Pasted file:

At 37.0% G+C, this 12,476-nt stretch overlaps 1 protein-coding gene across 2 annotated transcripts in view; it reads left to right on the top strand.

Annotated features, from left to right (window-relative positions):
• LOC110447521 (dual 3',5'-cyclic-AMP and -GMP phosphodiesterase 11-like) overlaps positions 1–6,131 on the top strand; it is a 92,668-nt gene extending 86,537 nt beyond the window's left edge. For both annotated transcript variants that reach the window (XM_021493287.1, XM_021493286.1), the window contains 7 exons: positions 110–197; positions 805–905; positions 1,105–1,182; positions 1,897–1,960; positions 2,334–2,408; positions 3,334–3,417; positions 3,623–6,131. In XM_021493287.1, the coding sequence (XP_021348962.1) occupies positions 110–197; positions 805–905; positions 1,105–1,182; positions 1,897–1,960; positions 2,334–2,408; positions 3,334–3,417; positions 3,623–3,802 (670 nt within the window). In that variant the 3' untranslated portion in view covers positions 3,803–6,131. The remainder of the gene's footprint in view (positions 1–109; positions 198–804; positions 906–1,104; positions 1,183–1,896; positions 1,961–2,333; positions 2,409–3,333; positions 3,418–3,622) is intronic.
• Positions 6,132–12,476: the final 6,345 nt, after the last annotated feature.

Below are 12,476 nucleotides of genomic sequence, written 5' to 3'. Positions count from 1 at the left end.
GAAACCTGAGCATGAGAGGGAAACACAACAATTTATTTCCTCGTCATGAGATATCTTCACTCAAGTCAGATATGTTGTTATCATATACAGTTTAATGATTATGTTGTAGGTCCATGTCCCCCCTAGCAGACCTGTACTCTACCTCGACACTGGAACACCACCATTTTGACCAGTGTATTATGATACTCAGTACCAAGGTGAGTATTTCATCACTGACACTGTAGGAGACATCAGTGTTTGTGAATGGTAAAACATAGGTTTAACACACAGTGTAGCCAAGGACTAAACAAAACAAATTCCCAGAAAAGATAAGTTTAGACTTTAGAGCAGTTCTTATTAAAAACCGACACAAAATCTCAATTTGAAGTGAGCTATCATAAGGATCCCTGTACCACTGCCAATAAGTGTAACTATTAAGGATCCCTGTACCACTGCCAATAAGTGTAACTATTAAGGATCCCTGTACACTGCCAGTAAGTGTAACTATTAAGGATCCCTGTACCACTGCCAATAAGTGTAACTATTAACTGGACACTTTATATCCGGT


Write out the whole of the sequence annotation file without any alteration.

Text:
At 37.0% G+C, this 12,476-nt stretch overlaps 1 protein-coding gene across 2 annotated transcripts in view; it reads left to right on the top strand.

Annotated features, from left to right (window-relative positions):
• LOC110447521 (dual 3',5'-cyclic-AMP and -GMP phosphodiesterase 11-like) overlaps positions 1–6,131 on the top strand; it is a 92,668-nt gene extending 86,537 nt beyond the window's left edge. For both annotated transcript variants that reach the window (XM_021493287.1, XM_021493286.1), the window contains 7 exons: positions 110–197; positions 805–905; positions 1,105–1,182; positions 1,897–1,960; positions 2,334–2,408; positions 3,334–3,417; positions 3,623–6,131. In XM_021493287.1, the coding sequence (XP_021348962.1) occupies positions 110–197; positions 805–905; positions 1,105–1,182; positions 1,897–1,960; positions 2,334–2,408; positions 3,334–3,417; positions 3,623–3,802 (670 nt within the window). In that variant the 3' untranslated portion in view covers positions 3,803–6,131. The remainder of the gene's footprint in view (positions 1–109; positions 198–804; positions 906–1,104; positions 1,183–1,896; positions 1,961–2,333; positions 2,409–3,333; positions 3,418–3,622) is intronic.
• Positions 6,132–12,476: the final 6,345 nt, after the last annotated feature.

Below are 12,476 nucleotides of genomic sequence, written 5' to 3'. Positions count from 1 at the left end.
GAAACCTGAGCATGAGAGGGAAACACAACAATTTATTTCCTCGTCATGAGATATCTTCACTCAAGTCAGATATGTTGTTATCATATACAGTTTAATGATTATGTTGTAGGTCCATGTCCCCCCTAGCAGACCTGTACTCTACCTCGACACTGGAACACCACCATTTTGACCAGTGTATTATGATACTCAGTACCAAGGTGAGTATTTCATCACTGACACTGTAGGAGACATCAGTGTTTGTGAATGGTAAAACATAGGTTTAACACACAGTGTAGCCAAGGACTAAACAAAACAAATTCCCAGAAAAGATAAGTTTAGACTTTAGAGCAGTTCTTATTAAAAACCGACACAAAATCTCAATTTGAAGTGAGCTATCATAAGGATCCCTGTACCACTGCCAATAAGTGTAACTATTAAGGATCCCTGTACCACTGCCAATAAGTGTAACTATTAAGGATCCCTGTACACTGCCAGTAAGTGTAACTATTAAGGATCCCTGTACCACTGCCAATAAGTGTAACTATTAACTGGACACTTTATATCCGGT